Inequities in the Constitutional Allocation of Taxing Rights in Nigeria
Benson Idahosa University Law Journal, Vol. 2, No. 1, pp. 308-327, ISSN 1115837, October 2015
16 Pages Posted: 21 Feb 2017
Date Written: October 18, 2015
In the wake of the recent fall in oil prices globally, it has become apparent that Nigeria’s revenue has dropped, forcing the nation into desperate financial turmoil. As a consequence of dwindling resources, states and local governments are worst hit as they continuously rely on the allocation from the federation account as a main source of revenue. Constitutionally, their taxing powers are also streamlined to certain areas that do not allow them maximise fully, the resources within their state. The combined effect of dwindling allocation from the federal government and the lack of vires to levy appropriate taxes to increase revenue has forced state and local governments in Nigeria to levy numerous taxes that are ultra vires and unconstitutional. This article concerns itself with the implications of the current constitutional allocation of taxing rights and considers the revenue allocation regime in Nigeria to give an accurate picture of the predicament of the state governments. The paper explores constraints of the current schema citing examples such as multiplicity of taxes and the over-reliance of states on the federal government for revenue. The paper demonstrates how inherent problems do not augur well with an efficient tax system. Attempt is made to suggest a more statecentric approach to tax collection and payment, and the paper concludes by recommending constitutional amendment which incorporates a tax sharing formula between states and the federal government based on certain connecting factors.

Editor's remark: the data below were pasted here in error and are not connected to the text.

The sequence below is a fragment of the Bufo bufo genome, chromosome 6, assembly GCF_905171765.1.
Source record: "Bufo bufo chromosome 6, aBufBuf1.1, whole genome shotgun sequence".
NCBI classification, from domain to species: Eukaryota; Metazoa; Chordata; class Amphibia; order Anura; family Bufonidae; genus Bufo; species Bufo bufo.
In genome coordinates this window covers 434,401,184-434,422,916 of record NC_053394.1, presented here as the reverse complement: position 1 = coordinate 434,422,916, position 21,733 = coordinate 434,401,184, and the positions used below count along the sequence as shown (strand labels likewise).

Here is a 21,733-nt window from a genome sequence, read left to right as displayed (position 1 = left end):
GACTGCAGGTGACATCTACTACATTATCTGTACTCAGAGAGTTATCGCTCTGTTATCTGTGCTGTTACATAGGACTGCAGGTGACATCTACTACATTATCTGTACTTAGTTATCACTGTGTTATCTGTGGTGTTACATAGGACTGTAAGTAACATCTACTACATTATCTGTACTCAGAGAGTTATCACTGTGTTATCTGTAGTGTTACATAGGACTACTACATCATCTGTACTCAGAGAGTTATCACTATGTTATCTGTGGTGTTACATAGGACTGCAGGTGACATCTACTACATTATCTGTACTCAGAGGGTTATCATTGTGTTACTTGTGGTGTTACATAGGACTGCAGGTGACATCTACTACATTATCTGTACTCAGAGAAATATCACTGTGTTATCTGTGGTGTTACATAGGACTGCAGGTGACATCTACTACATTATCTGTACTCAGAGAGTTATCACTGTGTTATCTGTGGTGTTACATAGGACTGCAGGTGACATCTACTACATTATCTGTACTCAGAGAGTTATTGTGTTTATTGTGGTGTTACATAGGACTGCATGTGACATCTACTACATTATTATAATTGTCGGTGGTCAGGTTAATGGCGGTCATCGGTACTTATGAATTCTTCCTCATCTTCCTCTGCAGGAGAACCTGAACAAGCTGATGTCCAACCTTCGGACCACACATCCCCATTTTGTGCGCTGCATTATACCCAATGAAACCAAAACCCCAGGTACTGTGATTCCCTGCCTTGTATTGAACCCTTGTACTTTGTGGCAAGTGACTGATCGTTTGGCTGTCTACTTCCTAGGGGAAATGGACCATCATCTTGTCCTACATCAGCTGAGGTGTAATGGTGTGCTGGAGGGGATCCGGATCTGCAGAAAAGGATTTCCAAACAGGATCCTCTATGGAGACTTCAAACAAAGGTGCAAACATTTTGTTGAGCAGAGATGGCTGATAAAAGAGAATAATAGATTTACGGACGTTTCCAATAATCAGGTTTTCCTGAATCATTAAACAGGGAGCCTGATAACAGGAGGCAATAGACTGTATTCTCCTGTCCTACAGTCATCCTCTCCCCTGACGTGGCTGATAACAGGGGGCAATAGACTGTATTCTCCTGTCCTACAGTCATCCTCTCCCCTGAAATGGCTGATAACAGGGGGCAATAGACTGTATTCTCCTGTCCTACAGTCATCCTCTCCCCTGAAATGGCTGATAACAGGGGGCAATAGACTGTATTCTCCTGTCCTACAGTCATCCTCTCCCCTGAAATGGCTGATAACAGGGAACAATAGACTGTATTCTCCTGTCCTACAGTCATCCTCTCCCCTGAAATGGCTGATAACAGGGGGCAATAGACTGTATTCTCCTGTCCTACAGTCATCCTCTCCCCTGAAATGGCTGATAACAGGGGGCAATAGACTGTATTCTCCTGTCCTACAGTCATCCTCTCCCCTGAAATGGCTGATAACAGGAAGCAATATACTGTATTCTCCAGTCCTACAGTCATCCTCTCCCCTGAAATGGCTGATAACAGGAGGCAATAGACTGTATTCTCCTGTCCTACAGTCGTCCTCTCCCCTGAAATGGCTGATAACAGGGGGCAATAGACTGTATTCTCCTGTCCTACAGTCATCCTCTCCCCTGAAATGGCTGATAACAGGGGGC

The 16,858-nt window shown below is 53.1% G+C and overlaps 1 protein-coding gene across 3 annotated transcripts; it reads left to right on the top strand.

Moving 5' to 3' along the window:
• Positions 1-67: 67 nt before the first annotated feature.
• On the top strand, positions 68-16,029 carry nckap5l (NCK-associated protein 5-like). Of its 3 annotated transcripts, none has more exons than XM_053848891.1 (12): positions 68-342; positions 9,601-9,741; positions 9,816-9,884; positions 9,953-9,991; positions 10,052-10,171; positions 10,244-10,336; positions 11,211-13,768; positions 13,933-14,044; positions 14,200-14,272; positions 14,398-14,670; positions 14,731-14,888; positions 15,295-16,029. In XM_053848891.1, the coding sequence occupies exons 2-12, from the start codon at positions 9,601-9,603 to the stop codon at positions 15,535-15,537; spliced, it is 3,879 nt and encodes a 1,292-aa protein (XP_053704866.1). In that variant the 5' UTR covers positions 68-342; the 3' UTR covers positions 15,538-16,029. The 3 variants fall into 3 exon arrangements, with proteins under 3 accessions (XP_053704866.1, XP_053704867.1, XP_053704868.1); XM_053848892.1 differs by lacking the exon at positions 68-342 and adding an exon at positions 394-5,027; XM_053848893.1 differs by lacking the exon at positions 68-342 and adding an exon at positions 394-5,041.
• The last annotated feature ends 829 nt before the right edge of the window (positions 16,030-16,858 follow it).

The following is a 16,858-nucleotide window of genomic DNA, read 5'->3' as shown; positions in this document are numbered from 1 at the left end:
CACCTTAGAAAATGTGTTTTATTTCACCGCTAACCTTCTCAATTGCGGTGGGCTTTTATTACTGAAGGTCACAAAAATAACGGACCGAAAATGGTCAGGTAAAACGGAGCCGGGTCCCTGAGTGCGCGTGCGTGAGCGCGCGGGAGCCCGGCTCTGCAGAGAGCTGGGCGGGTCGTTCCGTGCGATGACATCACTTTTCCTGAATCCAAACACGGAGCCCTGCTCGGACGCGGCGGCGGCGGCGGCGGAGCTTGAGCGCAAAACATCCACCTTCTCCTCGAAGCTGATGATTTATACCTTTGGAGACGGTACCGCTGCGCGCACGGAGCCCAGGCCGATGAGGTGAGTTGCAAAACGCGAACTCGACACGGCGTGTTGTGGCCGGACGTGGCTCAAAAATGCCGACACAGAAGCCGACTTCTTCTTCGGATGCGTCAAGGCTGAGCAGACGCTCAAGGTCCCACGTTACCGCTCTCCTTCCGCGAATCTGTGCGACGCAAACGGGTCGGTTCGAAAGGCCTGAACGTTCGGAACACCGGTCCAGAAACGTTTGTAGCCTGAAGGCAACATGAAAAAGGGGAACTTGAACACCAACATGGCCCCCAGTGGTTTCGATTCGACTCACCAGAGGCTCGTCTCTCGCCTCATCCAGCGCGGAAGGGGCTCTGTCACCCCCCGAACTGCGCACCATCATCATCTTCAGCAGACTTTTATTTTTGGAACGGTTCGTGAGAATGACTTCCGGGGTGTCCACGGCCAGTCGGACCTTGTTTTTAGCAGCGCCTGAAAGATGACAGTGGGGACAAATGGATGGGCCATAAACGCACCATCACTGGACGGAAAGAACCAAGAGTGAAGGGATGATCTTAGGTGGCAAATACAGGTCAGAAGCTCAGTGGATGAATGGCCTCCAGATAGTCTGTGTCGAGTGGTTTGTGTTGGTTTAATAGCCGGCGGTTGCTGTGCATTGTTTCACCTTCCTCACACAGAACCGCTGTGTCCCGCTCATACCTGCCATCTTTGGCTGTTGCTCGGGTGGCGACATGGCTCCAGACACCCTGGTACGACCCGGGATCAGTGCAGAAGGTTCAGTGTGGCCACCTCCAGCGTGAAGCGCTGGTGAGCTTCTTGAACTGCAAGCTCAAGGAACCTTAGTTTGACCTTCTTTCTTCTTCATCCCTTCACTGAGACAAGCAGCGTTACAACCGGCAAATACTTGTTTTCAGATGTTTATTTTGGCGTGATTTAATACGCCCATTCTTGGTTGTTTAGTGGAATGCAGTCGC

This paper proposes that there is an urgent need to re-visit the extant tax regime in Nigeria, as a first step in tackling fiscal problems of the State and Local governments.
Keywords: Taxation, Constitution, Federalism
JEL Classification: K34
Suggested Citation: Suggested Citation